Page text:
“I made myself really famous in that particular area, where I’m working,” he says.
“I was in the newspaper when I won the Australian title, and I was able to use that to promote myself.”
The first sale
Rohullah says he sold a property in his first week in the industry, but one of his most memorable sales occurred last year when he was able to achieve about $70,000 more than expected for the home of an older lady who had coped with a lot of hardship in life and was moving to a retirement village.
“That was her biggest asset in life, and being able to get that result for her was just amazing,” he says.
On the other end of the scale, Rohullah says he loves being able to help first-home buyers get on the property ladder.
“I love leading them through the process, educating them about the market and helping them find their dream home.
“That just makes me really happy.”
Rohullah joined LJ Hooker in 2014 and had aspirations to open his own agency for two to three years before deciding June 2020 was the perfect time to do that despite the pandemic.
He says Melbourne went into a strict 111-day lockdown in July and he had to get creative with ways to promote the properties he had listed for sale.
One innovative method was to get his vendors to pick up the camera.
“We couldn’t operate from the office space and we couldn’t do any inspections,” Rohullah says.
“So during those times, I used to get my vendors to take a video of the property, and I would send those out to the buyers.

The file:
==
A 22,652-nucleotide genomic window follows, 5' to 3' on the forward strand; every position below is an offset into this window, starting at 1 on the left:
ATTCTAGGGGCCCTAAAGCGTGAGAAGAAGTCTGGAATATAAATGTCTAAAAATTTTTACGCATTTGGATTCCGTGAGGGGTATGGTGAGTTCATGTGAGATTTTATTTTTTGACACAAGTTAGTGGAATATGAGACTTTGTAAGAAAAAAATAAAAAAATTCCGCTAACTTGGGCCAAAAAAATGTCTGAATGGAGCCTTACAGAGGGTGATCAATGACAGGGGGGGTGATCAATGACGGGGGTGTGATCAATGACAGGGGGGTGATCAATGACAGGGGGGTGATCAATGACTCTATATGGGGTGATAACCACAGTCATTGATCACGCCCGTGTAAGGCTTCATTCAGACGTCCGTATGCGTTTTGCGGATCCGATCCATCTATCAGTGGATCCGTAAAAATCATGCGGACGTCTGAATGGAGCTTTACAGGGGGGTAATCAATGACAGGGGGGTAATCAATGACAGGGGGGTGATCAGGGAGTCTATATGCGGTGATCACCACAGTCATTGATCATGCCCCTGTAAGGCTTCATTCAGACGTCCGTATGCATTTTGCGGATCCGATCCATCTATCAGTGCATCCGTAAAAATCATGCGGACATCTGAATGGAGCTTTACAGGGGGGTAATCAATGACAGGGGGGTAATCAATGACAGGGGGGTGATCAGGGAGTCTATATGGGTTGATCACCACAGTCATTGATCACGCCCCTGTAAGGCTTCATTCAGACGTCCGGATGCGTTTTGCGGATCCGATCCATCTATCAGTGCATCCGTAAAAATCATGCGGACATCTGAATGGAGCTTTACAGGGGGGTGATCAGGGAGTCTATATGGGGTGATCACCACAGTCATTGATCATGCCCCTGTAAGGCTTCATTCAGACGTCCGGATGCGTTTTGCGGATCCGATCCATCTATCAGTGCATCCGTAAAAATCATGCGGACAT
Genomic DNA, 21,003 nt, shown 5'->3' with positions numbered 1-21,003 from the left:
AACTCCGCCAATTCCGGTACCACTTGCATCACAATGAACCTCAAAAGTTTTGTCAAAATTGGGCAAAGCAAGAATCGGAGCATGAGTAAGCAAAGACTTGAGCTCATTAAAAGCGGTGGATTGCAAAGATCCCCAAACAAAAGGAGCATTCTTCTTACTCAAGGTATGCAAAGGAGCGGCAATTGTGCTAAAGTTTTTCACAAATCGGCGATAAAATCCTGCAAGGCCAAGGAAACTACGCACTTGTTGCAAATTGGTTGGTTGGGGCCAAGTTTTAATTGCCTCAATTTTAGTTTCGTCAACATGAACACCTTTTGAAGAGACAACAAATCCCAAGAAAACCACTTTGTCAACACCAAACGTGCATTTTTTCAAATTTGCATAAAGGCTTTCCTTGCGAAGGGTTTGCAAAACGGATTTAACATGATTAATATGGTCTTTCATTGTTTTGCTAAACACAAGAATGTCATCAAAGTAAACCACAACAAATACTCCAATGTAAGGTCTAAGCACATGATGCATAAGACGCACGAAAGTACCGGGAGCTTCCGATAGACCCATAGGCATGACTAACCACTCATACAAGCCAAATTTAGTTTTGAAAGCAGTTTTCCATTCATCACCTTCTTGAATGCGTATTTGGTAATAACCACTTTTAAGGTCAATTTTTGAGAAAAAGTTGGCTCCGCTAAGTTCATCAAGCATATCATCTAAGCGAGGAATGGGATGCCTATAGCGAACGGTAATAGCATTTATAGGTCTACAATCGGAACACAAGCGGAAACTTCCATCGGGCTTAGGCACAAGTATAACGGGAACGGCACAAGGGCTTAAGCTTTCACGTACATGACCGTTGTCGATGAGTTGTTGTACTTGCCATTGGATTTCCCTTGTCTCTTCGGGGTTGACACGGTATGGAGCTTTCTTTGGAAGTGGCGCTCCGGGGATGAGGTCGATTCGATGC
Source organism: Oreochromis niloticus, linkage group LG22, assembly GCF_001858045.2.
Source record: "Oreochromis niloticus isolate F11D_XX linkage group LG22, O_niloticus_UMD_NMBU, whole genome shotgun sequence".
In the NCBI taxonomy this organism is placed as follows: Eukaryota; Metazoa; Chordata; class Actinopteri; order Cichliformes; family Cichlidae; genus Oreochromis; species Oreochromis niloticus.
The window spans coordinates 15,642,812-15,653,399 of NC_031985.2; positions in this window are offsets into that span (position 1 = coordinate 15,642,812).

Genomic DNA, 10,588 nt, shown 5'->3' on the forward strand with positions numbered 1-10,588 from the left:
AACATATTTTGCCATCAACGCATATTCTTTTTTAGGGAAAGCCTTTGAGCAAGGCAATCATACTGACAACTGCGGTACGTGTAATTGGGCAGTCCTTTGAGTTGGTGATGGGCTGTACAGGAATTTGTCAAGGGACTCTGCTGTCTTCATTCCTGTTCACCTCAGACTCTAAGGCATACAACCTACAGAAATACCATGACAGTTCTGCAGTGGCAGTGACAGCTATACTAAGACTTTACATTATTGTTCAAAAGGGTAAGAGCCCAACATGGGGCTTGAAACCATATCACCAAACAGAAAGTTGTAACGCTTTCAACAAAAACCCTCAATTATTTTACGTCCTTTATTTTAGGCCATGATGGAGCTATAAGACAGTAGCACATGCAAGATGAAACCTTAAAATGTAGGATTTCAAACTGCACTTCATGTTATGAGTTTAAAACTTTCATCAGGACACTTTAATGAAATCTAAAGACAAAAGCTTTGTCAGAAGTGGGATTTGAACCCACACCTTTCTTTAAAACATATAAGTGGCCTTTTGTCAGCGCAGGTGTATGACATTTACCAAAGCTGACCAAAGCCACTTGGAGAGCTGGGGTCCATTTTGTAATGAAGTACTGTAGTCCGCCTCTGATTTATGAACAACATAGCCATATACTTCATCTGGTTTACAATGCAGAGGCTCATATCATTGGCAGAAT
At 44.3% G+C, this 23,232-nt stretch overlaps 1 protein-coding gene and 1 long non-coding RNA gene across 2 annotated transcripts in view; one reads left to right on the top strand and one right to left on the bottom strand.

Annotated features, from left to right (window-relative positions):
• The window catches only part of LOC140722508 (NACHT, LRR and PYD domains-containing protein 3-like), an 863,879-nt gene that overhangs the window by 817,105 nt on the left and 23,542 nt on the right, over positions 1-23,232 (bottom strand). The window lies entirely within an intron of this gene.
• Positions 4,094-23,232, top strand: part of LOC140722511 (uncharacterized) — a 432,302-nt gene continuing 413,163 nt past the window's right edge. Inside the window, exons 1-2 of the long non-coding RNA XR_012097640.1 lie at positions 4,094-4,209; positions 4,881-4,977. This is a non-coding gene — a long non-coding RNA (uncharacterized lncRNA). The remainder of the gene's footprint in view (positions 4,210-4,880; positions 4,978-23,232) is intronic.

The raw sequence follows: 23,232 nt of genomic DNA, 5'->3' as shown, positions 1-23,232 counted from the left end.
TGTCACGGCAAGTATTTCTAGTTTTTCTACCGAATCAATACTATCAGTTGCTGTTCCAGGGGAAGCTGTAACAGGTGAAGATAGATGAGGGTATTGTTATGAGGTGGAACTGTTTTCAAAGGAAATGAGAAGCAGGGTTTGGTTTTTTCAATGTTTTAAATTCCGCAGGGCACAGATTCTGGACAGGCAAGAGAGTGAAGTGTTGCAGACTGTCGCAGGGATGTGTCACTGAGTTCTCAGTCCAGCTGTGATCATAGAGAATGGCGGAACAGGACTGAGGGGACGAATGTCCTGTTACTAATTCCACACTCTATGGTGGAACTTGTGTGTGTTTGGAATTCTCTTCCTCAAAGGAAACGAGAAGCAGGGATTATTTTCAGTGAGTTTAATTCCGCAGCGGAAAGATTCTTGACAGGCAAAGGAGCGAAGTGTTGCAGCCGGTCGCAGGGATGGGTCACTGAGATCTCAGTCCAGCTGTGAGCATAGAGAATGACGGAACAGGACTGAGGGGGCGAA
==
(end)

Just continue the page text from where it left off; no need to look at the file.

“It was much harder than normal, but we did sell quite a few properties even during those times.”
As well as continuing to post just listed and just sold properties, Rohullah and his team maintained an active social media presence by posting about their lives in lockdown.
“I was really working on my personal fitness, and I was working on the team’s fitness,” he notes.
“As a team, we made it that whoever trained the most or whoever walked the most would win an award.
“We posted stuff like that on social media just to keep everyone busy and tell people that we are in real estate and this is what we’re doing currently.”
Strong growth period
When the agency opened, Rohullah had a team of seven, but that has now grown to 16 across sales, property management, marketing and administration and support staff.
He says most of the team are new to the industry, with some having 12 months experience and others about six months.
“I’ve trained most myself from day one,” Rohullah says.
“Month-to-month, I am looking at the numbers and looking at the results and seeing the improvements.
“I’m very happy. We have worked on building a culture where everyone trusts each other, and everyone is helpful towards each other.
The other milestone Rohullah achieved this year is becoming a father for the first time. His son is now seven months old and keeping him on his toes.
“He’s very energetic and tires me out sometimes,” he says.
“My wife and I, it is our first (baby) and we’re so glad it happened.”
Along with continuing to grow the team and the business, Rohullah says their ethos and clear goal is resolute but simple:
“To get better and better every day,” he says.